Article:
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Ape Action Africa is a non-profit NGO founded in 1996 dedicated to the conservation of endangered gorillas and chimpanzees, threatened by the bushmeat trade in Central and West Africa. Ape Action Africa manages the rescue and rehabilitation of Great apes across much of Cameroon, with a large sanctuary in the Mefou forest. With more than 300 primates in its care, Ape Action Africa is now one of the largest conservation projects of its kind in Africa.[1] Many of the animals arrive at the sanctuary as orphans, mainly due to the illegal bushmeat trade, which has grown in recent years as a result of deforestation of the Cameroonian jungle.

Ape Action Africa
Ape action africa logo.jpg
Founded 1996
Type Non-profit Foundation organization
Focus Environmentalism, conservation
Location
Area served
Cameroon
Key people
  • Rachel Hogan - Director
  • Caroline McLaney - Chief Executive
  • Bibila Tafon - General Manager & Head of Veterinary Services
Website apeactionafrica.org

At the frontline of the organisation is Rachel Hogan, originally from Birmingham, who now lives full-time in the jungle.

Ape Action Africa is featured in the 2006 TV series Going Ape.[2]

On 22 November 2010, one of the founding directors of Ape Action Africa, Avi Sivan, died in a helicopter crash while travelling between the cities of Douala and Yaoundé in Cameroon.[3][4][5]

On 24 December 2010, the board of trustees of the charity announced Rachel Hogan as the new Director and Bibila Tafon (Babs) as the new Manager of the Mefou National Park.

On 24 April 2014, the Dublin premiere of the film Tarzan was in aid of Ape Action Africa, supported by the lead, Kellan Lutz, who is himself interested in conservation.[6]

Contents

HistoryEdit

Ape Action Africa was established in 1996 as a UK charity called CWAF, or Cameroon Wildlife Aid Fund, and its primary objective was to improve living conditions for primates housed at Mvog-Betsi Zoo in Yaoundé, Cameroon. During 12 years of operation, CWAF expanded its mission significantly to provide sanctuary for wild orphans of the illegal bushmeat and pet trades in Cameroon.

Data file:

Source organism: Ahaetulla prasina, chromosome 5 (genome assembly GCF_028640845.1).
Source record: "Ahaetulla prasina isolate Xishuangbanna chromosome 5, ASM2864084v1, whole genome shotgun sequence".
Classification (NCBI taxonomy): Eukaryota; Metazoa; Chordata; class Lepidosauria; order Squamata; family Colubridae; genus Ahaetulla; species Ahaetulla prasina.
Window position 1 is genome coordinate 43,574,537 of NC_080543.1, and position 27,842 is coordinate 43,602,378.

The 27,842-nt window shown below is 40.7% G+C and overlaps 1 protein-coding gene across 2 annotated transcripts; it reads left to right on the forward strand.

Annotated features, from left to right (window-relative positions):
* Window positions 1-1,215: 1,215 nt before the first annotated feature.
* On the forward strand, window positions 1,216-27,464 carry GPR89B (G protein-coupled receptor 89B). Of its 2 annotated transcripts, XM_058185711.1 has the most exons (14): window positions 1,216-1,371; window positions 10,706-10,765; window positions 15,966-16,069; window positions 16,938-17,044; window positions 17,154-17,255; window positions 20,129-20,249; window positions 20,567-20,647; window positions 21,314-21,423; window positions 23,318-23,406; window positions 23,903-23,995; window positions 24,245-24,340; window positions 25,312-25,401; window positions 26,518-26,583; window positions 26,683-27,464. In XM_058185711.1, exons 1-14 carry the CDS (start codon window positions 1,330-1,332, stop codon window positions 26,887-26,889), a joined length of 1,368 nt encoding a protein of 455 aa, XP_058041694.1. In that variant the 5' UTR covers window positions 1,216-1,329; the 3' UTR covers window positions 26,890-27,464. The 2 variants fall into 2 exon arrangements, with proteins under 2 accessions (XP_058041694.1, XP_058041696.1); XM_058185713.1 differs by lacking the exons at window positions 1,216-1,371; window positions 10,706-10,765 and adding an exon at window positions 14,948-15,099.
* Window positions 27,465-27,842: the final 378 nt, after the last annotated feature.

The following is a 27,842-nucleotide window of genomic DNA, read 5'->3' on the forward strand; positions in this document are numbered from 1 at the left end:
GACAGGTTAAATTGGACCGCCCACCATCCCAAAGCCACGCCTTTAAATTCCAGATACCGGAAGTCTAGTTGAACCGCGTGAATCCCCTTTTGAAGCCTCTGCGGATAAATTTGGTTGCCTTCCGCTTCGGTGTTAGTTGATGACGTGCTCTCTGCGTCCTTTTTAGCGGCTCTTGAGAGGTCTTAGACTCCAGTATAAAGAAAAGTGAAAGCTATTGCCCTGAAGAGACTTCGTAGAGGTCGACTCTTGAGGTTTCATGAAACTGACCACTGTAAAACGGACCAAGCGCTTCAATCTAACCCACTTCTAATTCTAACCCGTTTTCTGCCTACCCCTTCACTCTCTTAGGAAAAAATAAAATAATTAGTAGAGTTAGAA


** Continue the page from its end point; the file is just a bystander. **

The charity has long been associated with Bristol Zoo, sharing some trustees with the Clifton charity. It is also supported by local businesses and several celebrities.[7][8]

CWAF rebranded as Ape Action Africa in 2008 and now uses email campaigns and Facebook to communicate with supporters.[9]

Ape Action is a member of the Pan African Sanctuary Alliance (PASA).

Rachel Hogan, DirectorEdit

Rachel Hogan arrived at the charity in 2001 on a three-month volunteer placement. She was about to leave for home when a two-week-old gorilla arrived and Rachel stayed to hand rear him. She has been in Cameroon ever since. Her role in the project developed and when Avi and Talila Sivan were appointed directors in 2003, she was appointed manager of Mefou National Park.

During her tenure as manager, Rachel has been a key part of the team that has transformed Mefou into one of the largest, best known primate conservation charities in Africa. The Sivans have overseen vast improvements in the enclosures, veterinary care, transport, security and infrastructure at Mefou. Rachel has worked closely with Talila on a daily basis, resulting in her development from a volunteer with a single-minded animal focus to a confident manager, driven by her passion for primates.

Bibila Tafon (Babs), Manager - Mefou National ParkEdit

Babila Tafon has worked for Ape Action Africa since its inception 14 years ago as CWAF and became manager of our team working with the primates in Mvog Betsi Zoo in Yaoundé in 2003. He has developed the veterinary team over the years and he now has two veterinary technicians to assist him in providing excellent veterinary care to hundreds of primates. Tafon regularly attends the PASA (Pan African Sanctuaries Alliance) vet workshops and he has travelled to the US and the UK for vet conferences and training.

Volunteer programmeEdit

Ape Action Africa offers a limited number of self-funded volunteer placements for one- to three-months in the Mefou National Park in Cameroon to people aged over 21 with a passion for primate conservation and Africa.[10][11]

ReferencesEdit

  1. ^ "CWAF and Ape Action Africa". Ape Action Africa. Retrieved 15 September 2011. 
  2. ^ "Going Ape". Animal Planet. Retrieved 15 September 2011. 
  3. ^ Stuart Carter. "Letter from Chair of Trustees". Ape Action Africa. Retrieved 15 September 2011. 
  4. ^ "Ex-IDF officer killed in Cameroon crash". Ynet News. 23 November 2010. Retrieved 15 September 2011. 
  5. ^ "Ex-IDF top officer, Avi Sivan, killed in Cameroon helicopter:". Cameroon Today. 22 November 2010. Retrieved 15 September 2011. 
  6. ^ "TARZAN - Interview with lead actor Kellan Lutz". Movies.ie. 29 April 2014. Archived from the original on 3 May 2014. Retrieved 5 May 2014. 
  7. ^ Mendip Media - Bushmeat video
  8. ^ Miranda Krestovnikoff
  9. ^ Causes - Ape Action Africa
  10. ^ Ape Action Africa - volunteer programme
  11. ^ "Ape Action Africa volunteer programme". Pan African Sanctuary Alliance. 2011. Retrieved 15 September 2011. 

External linksEdit